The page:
Sunday, April 4, 2010

Hodge Podge

What do you get when you cross the working mother of a 3-year old without the ability to manufacture time?


Since I've found myself so crazy busy lately, I don't have the time to actually capture a recipe from start to finish. You know, when you have several hours in the day all to yourself? Quiet, and uninterrupted? I long for those days.

But often I look for inspiration in the most strange of places.

Like here.

What on earth could bring inspiration from this cabinet? Maybe it's as simple as a vodka tonic.

But then last night there was grilled salad. It's a culinary triumph.

A head of romaine lettuce, cut lengthwise. Drizzled with olive oil, salt and pepper, then placed cut side down on a charcoal grill for a few minutes. Then chop and combine with a few drizzle of good balsamic vinegar. Your tummy will sing.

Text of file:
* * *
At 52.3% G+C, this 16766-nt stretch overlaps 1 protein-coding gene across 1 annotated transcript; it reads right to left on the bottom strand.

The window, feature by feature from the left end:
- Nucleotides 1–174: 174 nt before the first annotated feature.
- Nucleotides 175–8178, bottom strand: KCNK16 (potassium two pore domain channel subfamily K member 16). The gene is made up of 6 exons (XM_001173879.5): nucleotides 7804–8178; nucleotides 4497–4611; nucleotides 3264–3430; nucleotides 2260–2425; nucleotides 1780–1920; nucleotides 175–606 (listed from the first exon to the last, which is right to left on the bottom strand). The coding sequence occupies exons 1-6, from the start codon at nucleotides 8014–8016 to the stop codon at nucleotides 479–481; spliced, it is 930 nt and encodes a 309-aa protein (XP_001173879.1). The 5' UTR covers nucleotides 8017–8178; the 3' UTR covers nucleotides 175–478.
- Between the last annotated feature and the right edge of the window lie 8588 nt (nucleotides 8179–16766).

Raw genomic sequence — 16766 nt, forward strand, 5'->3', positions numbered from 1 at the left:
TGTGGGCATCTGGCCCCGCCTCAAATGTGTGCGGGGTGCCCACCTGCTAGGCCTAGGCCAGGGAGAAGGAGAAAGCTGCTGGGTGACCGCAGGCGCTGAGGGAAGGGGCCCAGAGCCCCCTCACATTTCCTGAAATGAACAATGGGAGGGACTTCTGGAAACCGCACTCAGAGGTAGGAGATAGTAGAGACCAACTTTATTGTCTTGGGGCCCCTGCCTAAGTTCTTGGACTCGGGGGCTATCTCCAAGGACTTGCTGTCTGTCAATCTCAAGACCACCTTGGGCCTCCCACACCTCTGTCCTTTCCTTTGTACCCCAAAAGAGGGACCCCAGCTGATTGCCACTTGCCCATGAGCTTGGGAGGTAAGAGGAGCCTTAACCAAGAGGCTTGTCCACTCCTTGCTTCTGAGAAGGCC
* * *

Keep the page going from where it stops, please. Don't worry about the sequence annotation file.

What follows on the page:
But today was Easter. And I think someone once told me that any calories consumed on a holiday don't count.

Even if no one told me that, I believe it to be true.

This made for the beginning of a beautiful relationship between starch, cheese and fat. It's from none other than Julia Child's Mastering the Art of French Cooking.

It happens to be a recipe my father made often. In fact, I blame him and his parents for my wicked love of potatoes. No one person should love potatoes the way I do.

After an hour basking in the oven, this emerged.

And when you see this staring back at you, nothing can be wrong.

Sunday, March 21, 2010

Butterfingers and the Boss

A woman after my own heart, my boss happens to love Butterfingers. The way you love your children, or your parents. It's a deep, unending love. And few candies can inspire such love.

Except a Butterfinger.

So in honor of the boss's birthday, I've combined her favorite things... chocolate and peanut butter. Once I found this recipe for a Chocolate Peanut Butter Cake with Cream Cheese and Butterfinger Frosting I felt confident I had a winner.

Time will tell. If it's a hit, I'll be disappointed my annual performance review was several weeks ago. If it's a dud, I'll be grateful I have another year before the next one. And hopefully enough time will pass for her memory to fade.

However, I'm feeling confident. I licked the beaters. I know it's good.